THAT FIRST NIGHT IN MADRID proved to be one hell of an eye-opener. You know, like when you bump into someone on the street who you could've sworn was dead? Well, that's how it was when the train pulled into Chamartin Station. A city rumored to be long dead was shimmering out there in a frock of allnight neon glitz, like a whore on the move. You could feel it, too. The heart of the city throbbed in time to some kind of infinite energy. It was something, you couldn't quite put your finger on, but it was out there. Man - was it out there!
Outside of the station, a caravan of cabbies was killing time by the curb. Holdovers from another era, they looked like old men who'd been turned out of their own homes, neglected by a city that appeared to be jumping all around them. The cabby who snatched my bags quickly flipped on his radio to check out the score of the local futbol game. After a moment, however, he tuned into something instantly identifiable: Spanish rock & roll. A cross between Bruce Springsteen and Desi Arnaz. The man's face lit up as he glanced at me in his rear-view mirror. “You like?" he asked, putting the finger on me as a tourist.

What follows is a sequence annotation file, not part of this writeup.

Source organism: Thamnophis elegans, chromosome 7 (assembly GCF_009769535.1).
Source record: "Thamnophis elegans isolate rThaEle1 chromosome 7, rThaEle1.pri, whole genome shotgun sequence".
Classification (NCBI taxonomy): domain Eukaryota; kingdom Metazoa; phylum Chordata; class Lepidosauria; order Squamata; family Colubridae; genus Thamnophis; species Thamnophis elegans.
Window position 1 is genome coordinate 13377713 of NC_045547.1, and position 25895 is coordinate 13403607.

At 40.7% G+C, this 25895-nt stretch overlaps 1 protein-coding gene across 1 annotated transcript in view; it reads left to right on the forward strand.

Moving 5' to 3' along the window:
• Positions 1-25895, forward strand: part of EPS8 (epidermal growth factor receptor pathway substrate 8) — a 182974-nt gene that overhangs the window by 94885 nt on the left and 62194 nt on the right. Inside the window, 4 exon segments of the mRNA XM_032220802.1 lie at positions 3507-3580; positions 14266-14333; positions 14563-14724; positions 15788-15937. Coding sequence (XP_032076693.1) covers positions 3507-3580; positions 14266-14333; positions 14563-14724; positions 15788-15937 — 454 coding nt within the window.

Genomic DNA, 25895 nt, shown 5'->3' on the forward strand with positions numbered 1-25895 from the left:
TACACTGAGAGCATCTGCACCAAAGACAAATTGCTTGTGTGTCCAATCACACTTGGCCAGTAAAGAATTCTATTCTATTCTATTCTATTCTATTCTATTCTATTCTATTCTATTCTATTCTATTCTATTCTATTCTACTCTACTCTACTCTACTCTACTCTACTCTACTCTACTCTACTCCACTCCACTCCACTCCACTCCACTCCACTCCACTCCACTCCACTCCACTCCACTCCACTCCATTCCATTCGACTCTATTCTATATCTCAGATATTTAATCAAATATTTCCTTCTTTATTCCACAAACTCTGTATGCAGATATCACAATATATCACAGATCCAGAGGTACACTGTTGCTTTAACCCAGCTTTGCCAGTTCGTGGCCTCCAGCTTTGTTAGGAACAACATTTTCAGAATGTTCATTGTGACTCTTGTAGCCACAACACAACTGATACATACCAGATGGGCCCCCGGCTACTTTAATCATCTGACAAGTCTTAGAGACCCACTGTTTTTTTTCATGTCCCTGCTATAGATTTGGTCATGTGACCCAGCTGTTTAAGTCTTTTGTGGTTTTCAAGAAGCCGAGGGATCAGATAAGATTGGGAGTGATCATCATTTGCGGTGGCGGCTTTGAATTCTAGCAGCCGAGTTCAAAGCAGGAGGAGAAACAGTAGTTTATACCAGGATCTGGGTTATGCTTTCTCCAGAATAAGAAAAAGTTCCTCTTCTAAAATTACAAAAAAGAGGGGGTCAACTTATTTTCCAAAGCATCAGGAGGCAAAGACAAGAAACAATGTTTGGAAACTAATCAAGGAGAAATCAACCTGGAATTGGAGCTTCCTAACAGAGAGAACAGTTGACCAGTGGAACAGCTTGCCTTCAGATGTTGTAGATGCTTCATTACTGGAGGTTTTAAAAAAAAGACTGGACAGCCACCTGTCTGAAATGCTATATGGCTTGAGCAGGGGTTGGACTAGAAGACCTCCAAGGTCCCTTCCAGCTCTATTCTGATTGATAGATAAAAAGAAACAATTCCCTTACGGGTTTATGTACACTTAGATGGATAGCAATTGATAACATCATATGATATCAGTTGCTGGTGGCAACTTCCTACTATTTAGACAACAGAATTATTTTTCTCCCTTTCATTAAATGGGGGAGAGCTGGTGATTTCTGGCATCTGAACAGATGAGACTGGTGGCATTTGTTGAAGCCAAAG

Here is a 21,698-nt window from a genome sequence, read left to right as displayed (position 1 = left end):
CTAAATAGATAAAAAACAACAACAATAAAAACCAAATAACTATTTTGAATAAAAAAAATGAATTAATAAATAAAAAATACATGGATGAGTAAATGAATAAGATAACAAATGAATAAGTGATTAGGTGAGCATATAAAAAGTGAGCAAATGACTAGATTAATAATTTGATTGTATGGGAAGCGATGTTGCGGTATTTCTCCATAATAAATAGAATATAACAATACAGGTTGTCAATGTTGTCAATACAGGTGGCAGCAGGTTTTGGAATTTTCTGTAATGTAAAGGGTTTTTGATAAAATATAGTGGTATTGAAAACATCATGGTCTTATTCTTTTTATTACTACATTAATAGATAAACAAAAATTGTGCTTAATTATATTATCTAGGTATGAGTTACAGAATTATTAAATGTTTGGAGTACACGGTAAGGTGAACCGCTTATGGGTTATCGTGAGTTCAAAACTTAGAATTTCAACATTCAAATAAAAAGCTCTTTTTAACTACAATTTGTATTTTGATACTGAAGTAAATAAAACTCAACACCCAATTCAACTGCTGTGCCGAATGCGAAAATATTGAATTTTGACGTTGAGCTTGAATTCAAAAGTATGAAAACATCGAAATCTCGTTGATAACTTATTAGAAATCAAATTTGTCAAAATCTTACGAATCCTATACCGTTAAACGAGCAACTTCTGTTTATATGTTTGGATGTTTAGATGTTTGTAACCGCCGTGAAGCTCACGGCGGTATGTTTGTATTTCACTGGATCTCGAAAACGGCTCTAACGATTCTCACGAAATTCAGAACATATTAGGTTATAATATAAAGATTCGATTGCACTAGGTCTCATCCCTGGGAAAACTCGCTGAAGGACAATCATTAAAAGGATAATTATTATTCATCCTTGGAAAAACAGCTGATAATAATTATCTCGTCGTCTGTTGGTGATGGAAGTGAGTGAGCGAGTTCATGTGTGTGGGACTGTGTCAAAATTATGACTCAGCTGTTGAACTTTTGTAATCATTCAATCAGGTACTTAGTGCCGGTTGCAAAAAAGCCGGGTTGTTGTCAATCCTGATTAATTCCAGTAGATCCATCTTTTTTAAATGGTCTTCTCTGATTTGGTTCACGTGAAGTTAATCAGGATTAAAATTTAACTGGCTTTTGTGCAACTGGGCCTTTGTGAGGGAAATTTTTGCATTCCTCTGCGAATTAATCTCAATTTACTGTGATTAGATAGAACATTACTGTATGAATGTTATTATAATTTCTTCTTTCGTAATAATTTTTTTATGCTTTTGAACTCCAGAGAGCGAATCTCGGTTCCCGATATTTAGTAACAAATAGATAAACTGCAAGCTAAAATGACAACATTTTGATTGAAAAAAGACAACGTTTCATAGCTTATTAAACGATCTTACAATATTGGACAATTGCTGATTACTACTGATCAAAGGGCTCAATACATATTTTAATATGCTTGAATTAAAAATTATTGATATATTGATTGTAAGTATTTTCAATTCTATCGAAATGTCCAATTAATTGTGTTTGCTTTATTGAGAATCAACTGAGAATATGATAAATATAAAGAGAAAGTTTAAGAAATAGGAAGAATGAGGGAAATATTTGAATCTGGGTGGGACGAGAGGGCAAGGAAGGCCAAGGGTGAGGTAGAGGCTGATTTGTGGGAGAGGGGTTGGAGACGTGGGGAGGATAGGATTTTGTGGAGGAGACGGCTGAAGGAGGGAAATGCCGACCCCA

"'Rock & roll," I said, nodding.
“Ah, rock & roll,” he purred, shaking his head with a kind of detached, moronic wonderment. He listened for a few blocks, then said, 'Ten years ago no rock & roll."
I asked him what he meant by that.
“The government say it bad influence, so no see it anywhere." His English was almost as bad as my Spanish, but I had no problem getting the message. He cocked a thumb and forefinger at his temple and made a gesture that transcended the language barrier. "That's the way it was in whole country”